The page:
Next the code sets a left and right trim variable to a default zero value.  The comments for the code explain what the trim value means.  This is a small offset you can use to adjust the speed of each motor.  This is important to get perfectly straight movement as the motors can spin at slightly different speeds (and the robot has no knowledge of how fast the motors move).  You can ignore setting the trim for now and come back later to adjust it by instructing the robot to move  forward and watching which way it veers.

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# Create an instance of the robot with the specified trim values.
# Not shown are other optional parameters:
#  - addr: The I2C address of the motor HAT, default is 0x60.
#  - left_id: The ID of the left motor, default is 1.
#  - right_id: The ID of the right motor, default is 2.
robot = Robot.Robot(left_trim=LEFT_TRIM, right_trim=RIGHT_TRIM)

An instance of the Robot class is created and the trim values are passed in to its initializer.  There are a few other optional parameters that aren't shown and generally don't need to be changed (see the comments for more info on them).

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# Now move the robot around!
# Each call below takes two parameters:
#  - speed: The speed of the movement, a value from 0-255.  The higher the value
#           the faster the movement.  You need to start with a value around 100
#           to get enough torque to move the robot.
#  - time (seconds):  Amount of time to perform the movement.  After moving for
#                     this amount of seconds the robot will stop.  This parameter
#                     is optional and if not specified the robot will start moving
#                     forever.
robot.forward(150, 1.0)   # Move forward at speed 150 for 1 second.
robot.left(200, 0.5)      # Spin left at speed 200 for 0.5 seconds.
robot.forward(150, 1.0)   # Repeat the same movement 3 times below...
robot.left(200, 0.5)
robot.forward(150, 1.0)
robot.left(200, 0.5)
robot.forward(150, 1.0)
robot.right(200, 0.5)

Now the fun starts with the code to move the robot!  You can see the robot class instance has simple functions to move the robot forward, turn it left, turn it right, move backwards, and stop.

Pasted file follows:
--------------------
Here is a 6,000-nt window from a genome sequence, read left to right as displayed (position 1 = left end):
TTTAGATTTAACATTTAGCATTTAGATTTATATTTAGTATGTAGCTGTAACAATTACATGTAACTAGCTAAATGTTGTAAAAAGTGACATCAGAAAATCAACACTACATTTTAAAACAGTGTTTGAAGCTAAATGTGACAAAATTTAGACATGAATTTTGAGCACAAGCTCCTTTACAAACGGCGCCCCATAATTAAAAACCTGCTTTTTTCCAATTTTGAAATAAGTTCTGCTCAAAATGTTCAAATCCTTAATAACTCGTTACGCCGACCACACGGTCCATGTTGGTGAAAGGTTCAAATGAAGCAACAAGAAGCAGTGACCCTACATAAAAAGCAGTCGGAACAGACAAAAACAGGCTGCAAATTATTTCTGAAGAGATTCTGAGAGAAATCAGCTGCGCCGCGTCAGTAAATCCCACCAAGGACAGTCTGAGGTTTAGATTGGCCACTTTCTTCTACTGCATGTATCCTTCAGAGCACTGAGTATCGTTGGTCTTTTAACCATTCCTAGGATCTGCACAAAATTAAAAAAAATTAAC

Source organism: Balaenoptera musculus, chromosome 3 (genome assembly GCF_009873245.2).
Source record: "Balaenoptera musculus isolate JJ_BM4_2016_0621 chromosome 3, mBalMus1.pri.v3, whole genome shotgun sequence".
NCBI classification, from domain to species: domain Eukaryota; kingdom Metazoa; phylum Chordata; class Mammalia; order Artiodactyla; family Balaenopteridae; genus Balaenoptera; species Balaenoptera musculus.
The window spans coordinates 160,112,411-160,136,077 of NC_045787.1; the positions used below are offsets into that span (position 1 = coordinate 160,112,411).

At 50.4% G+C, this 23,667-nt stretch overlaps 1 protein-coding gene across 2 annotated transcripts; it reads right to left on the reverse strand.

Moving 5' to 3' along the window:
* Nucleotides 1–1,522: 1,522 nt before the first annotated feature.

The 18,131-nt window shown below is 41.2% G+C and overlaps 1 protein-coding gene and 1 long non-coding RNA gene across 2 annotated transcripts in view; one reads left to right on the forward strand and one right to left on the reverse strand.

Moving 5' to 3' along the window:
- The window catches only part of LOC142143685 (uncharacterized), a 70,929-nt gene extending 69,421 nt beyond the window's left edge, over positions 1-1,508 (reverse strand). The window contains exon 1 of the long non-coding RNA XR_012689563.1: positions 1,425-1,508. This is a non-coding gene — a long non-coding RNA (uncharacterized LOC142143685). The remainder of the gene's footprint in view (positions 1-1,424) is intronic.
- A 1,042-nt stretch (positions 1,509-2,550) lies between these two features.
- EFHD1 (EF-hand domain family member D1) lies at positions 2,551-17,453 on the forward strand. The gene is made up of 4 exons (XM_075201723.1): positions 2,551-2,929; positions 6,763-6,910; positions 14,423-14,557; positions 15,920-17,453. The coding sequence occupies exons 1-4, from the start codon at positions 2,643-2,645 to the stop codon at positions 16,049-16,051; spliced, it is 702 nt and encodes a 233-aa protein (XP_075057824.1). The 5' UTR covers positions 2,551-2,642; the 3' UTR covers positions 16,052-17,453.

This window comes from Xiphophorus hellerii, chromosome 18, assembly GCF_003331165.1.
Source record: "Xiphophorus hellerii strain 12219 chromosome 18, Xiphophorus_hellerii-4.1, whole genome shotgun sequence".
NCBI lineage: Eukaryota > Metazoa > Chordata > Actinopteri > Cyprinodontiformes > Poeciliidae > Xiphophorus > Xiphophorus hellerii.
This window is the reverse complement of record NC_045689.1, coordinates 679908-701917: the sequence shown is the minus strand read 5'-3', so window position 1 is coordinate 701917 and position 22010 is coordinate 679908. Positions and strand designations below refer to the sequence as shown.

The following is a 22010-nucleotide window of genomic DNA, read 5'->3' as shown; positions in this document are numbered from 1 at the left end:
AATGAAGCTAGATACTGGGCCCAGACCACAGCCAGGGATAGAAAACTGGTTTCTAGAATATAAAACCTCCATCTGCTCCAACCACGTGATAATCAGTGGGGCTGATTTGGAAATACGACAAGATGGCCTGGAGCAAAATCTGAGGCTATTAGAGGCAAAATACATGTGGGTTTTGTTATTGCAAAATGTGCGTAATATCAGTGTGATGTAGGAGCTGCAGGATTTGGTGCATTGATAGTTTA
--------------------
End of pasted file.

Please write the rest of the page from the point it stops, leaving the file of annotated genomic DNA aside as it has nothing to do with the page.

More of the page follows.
Each of these functions takes up to two parameters, the first one is the speed of the movement.  Speed should be a value between 0 and 255.  The higher the value the faster the movement.  Note that you'll need to start with a value around 75-100 or so to move the motors with enough torque to get the robot started.

The second parameter is the amount of time (in seconds) to perform the action.  For example a call to robot.forward(150, 1.0) will move the robot forward at a speed of 150 for 1.0 second.

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# Spin in place slowly for a few seconds.
robot.right(100)  # No time is specified so the robot will start spinning forever.
time.sleep(2.0)   # Pause for a few seconds while the robot spins (you could do
                  # other processing here though!).
robot.stop()      # Stop the robot from moving.

Another way to use the functions is to just pass the first parameter, the speed, to them.  This will start the robot moving and then return to your script so you can do other things.  In the snippet above the robot will start spinning to the right at a speed of 100, then the code will sleep for 2 seconds, and finally stop the robot.  Instead of sleeping you could perform other actions though, like reading sensors, talking to web services, etc--the sky is the limit as far as what you can do with the robot & Python code!

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# Now move backwards and spin right a few times.
robot.backward(150, 1.0)
robot.right(200, 0.5)
robot.backward(150, 1.0)
robot.right(200, 0.5)
robot.backward(150, 1.0)
robot.right(200, 0.5)
robot.backward(150, 1.0)

Finally the robot code will demonstrate moving backwards and spinning right a few times.

That's all there is to the robot code!  You can see it's a very simple robot that has no sensors or other knowledge of the world.  The robot will blindly follow the instructions given to it.  You can use this as a base for building your own amazing robot projects with a Raspberry Pi, good luck!

This guide was first published on Jan 08, 2016. It was last updated on Jan 08, 2016.